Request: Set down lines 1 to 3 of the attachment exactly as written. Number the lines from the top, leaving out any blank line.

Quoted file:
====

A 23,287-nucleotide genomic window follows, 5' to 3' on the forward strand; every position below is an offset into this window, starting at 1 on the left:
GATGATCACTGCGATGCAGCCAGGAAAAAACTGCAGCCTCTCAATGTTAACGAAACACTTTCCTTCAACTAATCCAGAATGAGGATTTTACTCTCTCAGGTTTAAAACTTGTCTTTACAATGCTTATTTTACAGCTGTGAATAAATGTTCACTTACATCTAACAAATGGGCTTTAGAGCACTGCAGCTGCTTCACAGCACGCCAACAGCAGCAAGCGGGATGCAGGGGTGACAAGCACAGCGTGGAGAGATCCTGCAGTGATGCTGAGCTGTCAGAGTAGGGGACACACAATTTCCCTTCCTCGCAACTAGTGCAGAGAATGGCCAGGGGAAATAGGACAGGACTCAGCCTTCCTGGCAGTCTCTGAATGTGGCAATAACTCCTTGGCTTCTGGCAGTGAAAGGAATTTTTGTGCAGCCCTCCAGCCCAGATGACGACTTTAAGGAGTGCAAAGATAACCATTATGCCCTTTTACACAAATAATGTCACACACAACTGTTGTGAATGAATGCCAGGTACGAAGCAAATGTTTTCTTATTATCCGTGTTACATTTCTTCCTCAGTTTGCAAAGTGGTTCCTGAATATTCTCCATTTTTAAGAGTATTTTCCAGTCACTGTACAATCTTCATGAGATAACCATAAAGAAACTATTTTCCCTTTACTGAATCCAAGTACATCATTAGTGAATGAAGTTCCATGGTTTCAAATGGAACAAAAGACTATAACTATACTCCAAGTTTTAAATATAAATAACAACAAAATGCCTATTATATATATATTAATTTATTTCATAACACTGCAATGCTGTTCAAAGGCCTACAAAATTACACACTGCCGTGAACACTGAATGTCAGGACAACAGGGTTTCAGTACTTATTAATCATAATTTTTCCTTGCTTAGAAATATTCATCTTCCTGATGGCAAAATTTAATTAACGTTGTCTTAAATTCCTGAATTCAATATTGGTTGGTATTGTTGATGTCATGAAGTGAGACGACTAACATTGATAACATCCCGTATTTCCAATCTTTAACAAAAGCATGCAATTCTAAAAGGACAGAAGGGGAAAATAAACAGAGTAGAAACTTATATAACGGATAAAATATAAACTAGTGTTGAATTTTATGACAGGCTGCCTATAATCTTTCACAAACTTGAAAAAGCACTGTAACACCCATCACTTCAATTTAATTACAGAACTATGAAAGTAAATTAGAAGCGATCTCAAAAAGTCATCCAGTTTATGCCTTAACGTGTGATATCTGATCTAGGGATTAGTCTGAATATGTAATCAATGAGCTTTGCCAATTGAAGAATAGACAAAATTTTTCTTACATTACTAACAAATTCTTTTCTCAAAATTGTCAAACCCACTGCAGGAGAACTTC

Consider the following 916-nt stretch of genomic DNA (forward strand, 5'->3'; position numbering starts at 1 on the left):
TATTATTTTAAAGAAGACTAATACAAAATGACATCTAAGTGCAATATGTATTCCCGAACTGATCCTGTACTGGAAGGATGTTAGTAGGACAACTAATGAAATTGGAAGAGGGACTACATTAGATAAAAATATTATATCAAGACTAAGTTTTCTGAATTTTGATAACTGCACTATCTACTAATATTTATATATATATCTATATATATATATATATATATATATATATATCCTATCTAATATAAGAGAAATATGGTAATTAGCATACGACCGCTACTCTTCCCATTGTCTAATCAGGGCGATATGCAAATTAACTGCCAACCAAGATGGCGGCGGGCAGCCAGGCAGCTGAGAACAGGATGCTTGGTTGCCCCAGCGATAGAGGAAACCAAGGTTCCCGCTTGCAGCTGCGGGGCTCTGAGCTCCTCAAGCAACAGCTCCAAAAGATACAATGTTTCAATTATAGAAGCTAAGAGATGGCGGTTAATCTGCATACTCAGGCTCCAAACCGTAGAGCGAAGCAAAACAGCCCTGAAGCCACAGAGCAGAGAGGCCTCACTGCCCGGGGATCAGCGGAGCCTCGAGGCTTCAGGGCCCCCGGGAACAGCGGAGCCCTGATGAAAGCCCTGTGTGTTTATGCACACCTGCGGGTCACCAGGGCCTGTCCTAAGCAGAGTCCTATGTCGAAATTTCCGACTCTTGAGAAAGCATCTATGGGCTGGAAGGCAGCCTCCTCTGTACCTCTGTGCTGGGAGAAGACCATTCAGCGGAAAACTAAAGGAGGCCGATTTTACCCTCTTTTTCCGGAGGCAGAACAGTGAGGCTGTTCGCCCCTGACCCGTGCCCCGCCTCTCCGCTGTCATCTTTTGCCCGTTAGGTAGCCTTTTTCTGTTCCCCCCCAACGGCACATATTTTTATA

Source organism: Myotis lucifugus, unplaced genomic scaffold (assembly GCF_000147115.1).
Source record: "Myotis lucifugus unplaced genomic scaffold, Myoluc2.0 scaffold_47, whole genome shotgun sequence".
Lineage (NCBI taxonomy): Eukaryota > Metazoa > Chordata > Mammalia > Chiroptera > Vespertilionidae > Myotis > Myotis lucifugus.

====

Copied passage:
A 23,287-nucleotide genomic window follows, 5' to 3' on the forward strand; every position below is an offset into this window, starting at 1 on the left:
GATGATCACTGCGATGCAGCCAGGAAAAAACTGCAGCCTCTCAATGTTAACGAAACACTTTCCTTCAACTAATCCAGAATGAGGATTTTACTCTCTCAGGTTTAAAACTTGTCTTTACAATGCTTATTTTACAGCTGTGAATAAATGTTCACTTACATCTAACAAATGGGCTTTAGAGCACTGCAGCTGCTTCACAGCACGCCAACAGCAGCAAGCGGGATGCAGGGGTGACAAGCACAGCGTGGAGAGATCCTGCAGTGATGCTGAGCTGTCAGAGTAGGGGACACACAATTTCCCTTCCTCGCAACTAGTGCAGAGAATGGCCAGGGGAAATAGGACAGGACTCAGCCTTCCTGGCAGTCTCTGAATGTGGCAATAACTCCTTGGCTTCTGGCAGTGAAAGGAATTTTTGTGCAGCCCTCCAGCCCAGATGACGACTTTAAGGAGTGCAAAGATAACCATTATGCCCTTTTACACAAATAATGTCACACACAACTGTTGTGAATGAATGCCAGGTACGAAGCAAATGTTTTCTTATTATCCGTGTTACATTTCTTCCTCAGTTTGCAAAGTGGTTCCTGAATATTCTCCATTTTTAAGAGTATTTTCCAGTCACTGTACAATCTTCATGAGATAACCATAAAGAAACTATTTTCCCTTTACTGAATCCAAGTACATCATTAGTGAATGAAGTTCCATGGTTTCAAATGGAACAAAAGACTATAACTATACTCCAAGTTTTAAATATAAATAACAACAAAATGCCTATTATATATATATTAATTTATTTCATAACACTGCAATGCTGTTCAAAGGCCTACAAAATTACACACTGCCGTGAACACTGAATGTCAGGACAACAGGGTTTCAGTACTTATTAATCATAATTTTTCCTTGCTTAGAAATATTCATCTTCCTGATGGCAAAATTTAATTAACGTTGTCTTAAATTCCTGAATTCAATATTGGTTGGTATTGTTGATGTCATGAAGTGAGACGACTAACATTGATAACATCCCGTATTTCCAATCTTTAACAAAAGCATGCAATTCTAAAAGGACAGAAGGGGAAAATAAACAGAGTAGAAACTTATATAACGGATAAAATATAAACTAGTGTTGAATTTTATGACAGGCTGCCTATAATCTTTCACAAACTTGAAAAAGCACTGTAACACCCATCACTTCAATTTAATTACAGAACTATGAAAGTAAATTAGAAGCGATCTCAAAAAGTCATCCAGTTTATGCCTTAACGTGTGATATCTGATCTAGGGATTAGTCTGAATATGTAATCAATGAGCTTTGCCAATTGAAGAATAGACAAAATTTTTCTTACATTACTAACAAATTCTTTTCTCAAAATTGTCAAACCCACTGCAGGAGAACTTC

Consider the following 916-nt stretch of genomic DNA (forward strand, 5'->3'; position numbering starts at 1 on the left):